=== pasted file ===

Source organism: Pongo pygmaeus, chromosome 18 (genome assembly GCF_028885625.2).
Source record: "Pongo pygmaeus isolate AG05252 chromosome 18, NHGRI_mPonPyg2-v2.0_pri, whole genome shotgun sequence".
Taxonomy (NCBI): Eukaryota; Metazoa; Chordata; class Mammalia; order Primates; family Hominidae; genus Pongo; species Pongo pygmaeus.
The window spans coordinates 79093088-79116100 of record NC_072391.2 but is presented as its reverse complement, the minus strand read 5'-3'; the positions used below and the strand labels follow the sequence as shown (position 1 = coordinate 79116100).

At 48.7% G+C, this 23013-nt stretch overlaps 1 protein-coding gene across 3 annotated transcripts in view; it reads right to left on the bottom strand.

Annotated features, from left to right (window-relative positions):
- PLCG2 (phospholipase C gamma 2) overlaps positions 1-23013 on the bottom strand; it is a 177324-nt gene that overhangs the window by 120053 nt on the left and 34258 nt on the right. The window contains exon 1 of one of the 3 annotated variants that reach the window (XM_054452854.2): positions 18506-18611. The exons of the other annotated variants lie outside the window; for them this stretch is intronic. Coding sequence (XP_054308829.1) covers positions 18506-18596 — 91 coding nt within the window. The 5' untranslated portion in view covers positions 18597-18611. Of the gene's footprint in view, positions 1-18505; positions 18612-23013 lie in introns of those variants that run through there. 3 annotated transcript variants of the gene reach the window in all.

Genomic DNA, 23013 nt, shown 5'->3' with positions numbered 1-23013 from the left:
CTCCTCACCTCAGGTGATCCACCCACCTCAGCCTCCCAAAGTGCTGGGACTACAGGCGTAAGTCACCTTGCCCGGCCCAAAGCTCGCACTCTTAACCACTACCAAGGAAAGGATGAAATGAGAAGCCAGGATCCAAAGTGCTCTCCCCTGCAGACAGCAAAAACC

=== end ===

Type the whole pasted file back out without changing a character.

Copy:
Source organism: Pongo pygmaeus, chromosome 18 (genome assembly GCF_028885625.2).
Source record: "Pongo pygmaeus isolate AG05252 chromosome 18, NHGRI_mPonPyg2-v2.0_pri, whole genome shotgun sequence".
Taxonomy (NCBI): Eukaryota; Metazoa; Chordata; class Mammalia; order Primates; family Hominidae; genus Pongo; species Pongo pygmaeus.
The window spans coordinates 79093088-79116100 of record NC_072391.2 but is presented as its reverse complement, the minus strand read 5'-3'; the positions used below and the strand labels follow the sequence as shown (position 1 = coordinate 79116100).

At 48.7% G+C, this 23013-nt stretch overlaps 1 protein-coding gene across 3 annotated transcripts in view; it reads right to left on the bottom strand.

Annotated features, from left to right (window-relative positions):
- PLCG2 (phospholipase C gamma 2) overlaps positions 1-23013 on the bottom strand; it is a 177324-nt gene that overhangs the window by 120053 nt on the left and 34258 nt on the right. The window contains exon 1 of one of the 3 annotated variants that reach the window (XM_054452854.2): positions 18506-18611. The exons of the other annotated variants lie outside the window; for them this stretch is intronic. Coding sequence (XP_054308829.1) covers positions 18506-18596 — 91 coding nt within the window. The 5' untranslated portion in view covers positions 18597-18611. Of the gene's footprint in view, positions 1-18505; positions 18612-23013 lie in introns of those variants that run through there. 3 annotated transcript variants of the gene reach the window in all.

Genomic DNA, 23013 nt, shown 5'->3' with positions numbered 1-23013 from the left:
CTCCTCACCTCAGGTGATCCACCCACCTCAGCCTCCCAAAGTGCTGGGACTACAGGCGTAAGTCACCTTGCCCGGCCCAAAGCTCGCACTCTTAACCACTACCAAGGAAAGGATGAAATGAGAAGCCAGGATCCAAAGTGCTCTCCCCTGCAGACAGCAAAAACC